Broccoli sprouts are one of the more challenging sprouts to grow at home. They can be finicky and because of the high sulfur content they can quickly turn to a slimy, smelly mess in the jar if they aren’t grown properly. But these tips will ensure that you end up with healthy, superfood broccoli sprouts in just 4 days.
My son was having trouble growing broccoli sprouts. He tried but the sprouts turned into a slimy, smelly, gross mess in the jar, even too gross to toss into the compost bucket. He gave up after a couple tries. That’s such a shame. Broccoli sprouts are so healthy and rich in anti-cancer sulforaphane that they are a first choice for sprouting and microgreens – a real super food. But he had given up trying to grow these superfood sprouts, until I talked him into trying them again.
Broccoli sprouts are a little trickier to sprout, but once you know the secret they are just like any other seed. Seeds want to grow.
Most people mess up broccoli sprouts by treating them the same way they treat alfalfa sprouts or radish sprouts and that’s where they fail. Broccoli sprouts, and all brassica sprouts heat up as they grow. If you’ve grown broccoli in the garden you know, they prefer to grow where it’s cooler. That internal heat is what causes slime and bacterial growth. Bacteria loves warmth. And slimy broccoli sprouts stink. That nutrient sulforaphane is high in sulfur and slimy sulfur smells like a swamp. If you’ve messed up growing broccoli sprouts and have given up, try these tips and you’ll enjoy superfood broccoli sprouts once again.
Use the correct amount of broccoli seed for your container
With fast growing alfalfa and clover seeds you will generally use 2 tablespoons of sprouting seed for a one quart Mason Jar. This will easily fill the jar in 5 days with beautiful, green sprouts. Broccoli seeds and other brassica seed are smaller and slower growing. And the sulforaphane content is highest after just 4 days of sprouting. (The day you soak them is Day 0) This is the ideal time to eat them. So you’ll need to use more seed to get the same amount of finished sprouts.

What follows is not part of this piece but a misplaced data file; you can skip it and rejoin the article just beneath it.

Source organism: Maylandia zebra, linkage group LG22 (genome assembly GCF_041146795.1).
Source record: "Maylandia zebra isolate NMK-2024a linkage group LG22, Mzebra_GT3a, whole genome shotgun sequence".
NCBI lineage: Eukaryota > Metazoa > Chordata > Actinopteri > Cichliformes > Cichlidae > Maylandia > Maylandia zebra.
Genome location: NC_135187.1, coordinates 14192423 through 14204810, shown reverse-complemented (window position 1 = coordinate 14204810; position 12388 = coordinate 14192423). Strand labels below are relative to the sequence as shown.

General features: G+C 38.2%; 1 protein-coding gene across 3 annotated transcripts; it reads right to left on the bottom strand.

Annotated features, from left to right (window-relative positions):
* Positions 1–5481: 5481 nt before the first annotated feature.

I use 3 tablespoons of broccoli seed for a 1 quart Mason jar and end up with about 4 cups of broccoli sprouts after 4 days.
These tips for sprouting broccoli seeds also apply to cabbage, kohlrabi, bok choy and other small seeded brassica family sprouts.
Broccoli sprouts require shorter soaking times
To successfully grow broccoli sprouts you need to counter-act the natural warmth. We do this by shorter soaking times, spreading out the seed so it doesn’t heat up, and frequent rinsing.
Broccoli seed should be soaked no longer than 4 hours. Longer soaking times smother the tiny seeds. They need oxygen to thrive.
Rinse the seed with COLD water.
Don’t worry about shocking the seed. Broccoli seeds like it cooler. Cold water cools them down. You don’t want them to heat up in the jar. Warmth leads to slime and bacterial contamination. Use cold water to rinse them.
Rinse the broccoli sprouts 3 times a day
With easy sprouting alfalfa and clover seed we only need to rinse twice a day. If your house is on the cool side, rinsing twice a day may work with broccoli seeds too. But if you’ve been struggling to get your broccoli seed to grow well, try to rinse more often. If you keep your home at a warmer temperature, rinsing three times a day can help keep these healthy sprouts cool.
Remove as much water as possible